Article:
This article attempts to illuminate the understanding of swinging, or mate swapping, an increasingly common form of extramarital sexual activity. A theoretical formulation argues that swinging is a form of extramarital sexual activity which serves to define as good and acceptable a behavior that in other forms and in the past has been considered deviant or immoral. A stratified area probability sample of 579 married adults was drawn from a Midwestern community of 40,000. Areas investigated included community knowledge and perception of swinging, values of respondents with regard to participation in and acceptance of swinging, and the incidence of swinging in the community. Most respondents disapproved of mate swapping as well as other forms of extramarital sex. Over half of the respondents knew about mate swapping, although less than 7% of the sample would consider participating. Swinging was found to exist in the community, but less than 2% of the respondents had ever participated. The data analysis is descriptive and exploratory, focusing on social correlates and characteristics.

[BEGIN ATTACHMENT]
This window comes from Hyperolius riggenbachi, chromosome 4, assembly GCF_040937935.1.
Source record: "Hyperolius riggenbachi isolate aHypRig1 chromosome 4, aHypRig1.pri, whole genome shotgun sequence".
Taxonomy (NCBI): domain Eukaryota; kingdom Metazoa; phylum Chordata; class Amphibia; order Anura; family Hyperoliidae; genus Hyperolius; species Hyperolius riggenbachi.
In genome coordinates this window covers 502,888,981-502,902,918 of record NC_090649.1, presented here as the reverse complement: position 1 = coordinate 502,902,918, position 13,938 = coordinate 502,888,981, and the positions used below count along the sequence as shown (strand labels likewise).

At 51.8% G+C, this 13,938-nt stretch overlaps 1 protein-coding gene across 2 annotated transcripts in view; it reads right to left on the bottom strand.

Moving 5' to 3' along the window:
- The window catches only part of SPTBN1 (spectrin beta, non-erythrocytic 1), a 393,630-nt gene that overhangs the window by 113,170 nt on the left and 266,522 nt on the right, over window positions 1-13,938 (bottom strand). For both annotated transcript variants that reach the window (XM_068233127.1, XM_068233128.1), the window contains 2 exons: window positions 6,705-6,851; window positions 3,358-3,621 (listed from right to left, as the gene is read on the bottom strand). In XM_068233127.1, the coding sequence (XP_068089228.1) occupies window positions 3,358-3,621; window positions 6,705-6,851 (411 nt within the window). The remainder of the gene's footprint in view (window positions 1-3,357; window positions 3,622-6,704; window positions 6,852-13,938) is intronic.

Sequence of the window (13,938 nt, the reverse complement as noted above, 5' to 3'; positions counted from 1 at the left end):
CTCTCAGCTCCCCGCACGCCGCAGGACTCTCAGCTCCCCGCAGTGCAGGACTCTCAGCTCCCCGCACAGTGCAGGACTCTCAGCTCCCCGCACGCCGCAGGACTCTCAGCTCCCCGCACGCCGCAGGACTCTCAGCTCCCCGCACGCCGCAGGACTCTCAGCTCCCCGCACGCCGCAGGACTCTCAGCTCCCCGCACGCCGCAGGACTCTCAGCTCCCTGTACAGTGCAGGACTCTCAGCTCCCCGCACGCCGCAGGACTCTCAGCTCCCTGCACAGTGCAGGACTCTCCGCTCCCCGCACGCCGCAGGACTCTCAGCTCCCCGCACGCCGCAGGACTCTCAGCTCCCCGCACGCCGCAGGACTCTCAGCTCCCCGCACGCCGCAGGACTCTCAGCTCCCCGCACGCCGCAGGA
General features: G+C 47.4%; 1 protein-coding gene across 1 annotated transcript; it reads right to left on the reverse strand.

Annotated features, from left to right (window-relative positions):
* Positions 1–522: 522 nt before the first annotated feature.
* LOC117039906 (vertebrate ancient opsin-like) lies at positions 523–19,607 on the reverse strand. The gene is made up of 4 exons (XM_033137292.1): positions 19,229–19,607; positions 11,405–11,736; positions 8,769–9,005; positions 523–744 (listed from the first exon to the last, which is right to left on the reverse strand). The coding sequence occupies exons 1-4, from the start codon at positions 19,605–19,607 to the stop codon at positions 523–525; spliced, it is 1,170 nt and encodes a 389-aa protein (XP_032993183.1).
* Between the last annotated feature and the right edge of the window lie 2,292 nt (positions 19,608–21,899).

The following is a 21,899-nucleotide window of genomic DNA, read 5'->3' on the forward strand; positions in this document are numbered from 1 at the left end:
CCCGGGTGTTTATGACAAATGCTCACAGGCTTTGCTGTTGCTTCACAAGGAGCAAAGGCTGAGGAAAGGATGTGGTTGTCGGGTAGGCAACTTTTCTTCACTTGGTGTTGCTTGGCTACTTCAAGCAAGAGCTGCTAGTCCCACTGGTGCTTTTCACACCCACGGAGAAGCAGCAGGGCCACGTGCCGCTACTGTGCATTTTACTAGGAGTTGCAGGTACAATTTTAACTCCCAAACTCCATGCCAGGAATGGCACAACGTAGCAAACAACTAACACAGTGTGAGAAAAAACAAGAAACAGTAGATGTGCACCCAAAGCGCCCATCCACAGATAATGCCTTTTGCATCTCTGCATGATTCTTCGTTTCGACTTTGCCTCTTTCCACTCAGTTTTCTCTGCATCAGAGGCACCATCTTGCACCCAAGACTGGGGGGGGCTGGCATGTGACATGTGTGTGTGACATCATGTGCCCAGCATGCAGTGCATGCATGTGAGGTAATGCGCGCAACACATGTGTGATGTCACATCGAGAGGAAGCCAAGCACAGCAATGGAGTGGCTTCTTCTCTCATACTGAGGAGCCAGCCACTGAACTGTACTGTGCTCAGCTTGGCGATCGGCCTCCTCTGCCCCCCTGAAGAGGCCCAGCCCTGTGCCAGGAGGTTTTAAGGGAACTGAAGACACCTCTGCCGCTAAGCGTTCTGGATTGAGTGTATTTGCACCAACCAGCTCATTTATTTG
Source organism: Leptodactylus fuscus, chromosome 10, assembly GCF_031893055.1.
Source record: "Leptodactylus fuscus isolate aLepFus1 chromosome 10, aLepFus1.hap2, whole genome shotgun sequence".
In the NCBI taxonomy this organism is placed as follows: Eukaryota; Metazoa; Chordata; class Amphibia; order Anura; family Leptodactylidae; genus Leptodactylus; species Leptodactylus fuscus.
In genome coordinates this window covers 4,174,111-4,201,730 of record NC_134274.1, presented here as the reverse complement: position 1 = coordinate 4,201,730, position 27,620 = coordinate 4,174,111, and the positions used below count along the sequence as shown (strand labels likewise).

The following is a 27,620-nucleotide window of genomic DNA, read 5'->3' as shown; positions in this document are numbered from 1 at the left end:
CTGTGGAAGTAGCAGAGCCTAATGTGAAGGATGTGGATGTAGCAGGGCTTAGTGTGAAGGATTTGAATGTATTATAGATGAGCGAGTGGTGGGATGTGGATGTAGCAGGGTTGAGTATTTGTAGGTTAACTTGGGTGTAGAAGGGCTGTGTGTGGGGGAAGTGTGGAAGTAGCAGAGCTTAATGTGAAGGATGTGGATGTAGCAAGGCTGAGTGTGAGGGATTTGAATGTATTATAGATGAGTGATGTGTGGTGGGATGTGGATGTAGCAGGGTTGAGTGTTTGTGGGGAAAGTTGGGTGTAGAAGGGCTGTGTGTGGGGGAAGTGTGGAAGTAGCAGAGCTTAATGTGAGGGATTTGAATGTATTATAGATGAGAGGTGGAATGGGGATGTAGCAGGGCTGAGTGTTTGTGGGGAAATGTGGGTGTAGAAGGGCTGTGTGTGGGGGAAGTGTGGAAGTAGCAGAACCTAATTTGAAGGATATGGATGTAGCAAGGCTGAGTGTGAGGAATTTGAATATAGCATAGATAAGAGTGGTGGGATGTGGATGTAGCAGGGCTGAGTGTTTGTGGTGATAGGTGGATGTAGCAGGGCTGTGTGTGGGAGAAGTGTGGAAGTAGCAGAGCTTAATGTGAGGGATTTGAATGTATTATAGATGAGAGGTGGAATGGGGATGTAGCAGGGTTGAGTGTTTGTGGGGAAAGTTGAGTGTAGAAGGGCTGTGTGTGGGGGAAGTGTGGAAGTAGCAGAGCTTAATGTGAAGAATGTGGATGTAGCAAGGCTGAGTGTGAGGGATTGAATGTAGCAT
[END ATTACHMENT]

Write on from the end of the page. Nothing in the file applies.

|Original language||English (US)|
|Number of pages||17|
|Journal||Archives of Sexual Behavior|
|State||Published - Mar 1 1975|
All Science Journal Classification (ASJC) codes
- Arts and Humanities (miscellaneous)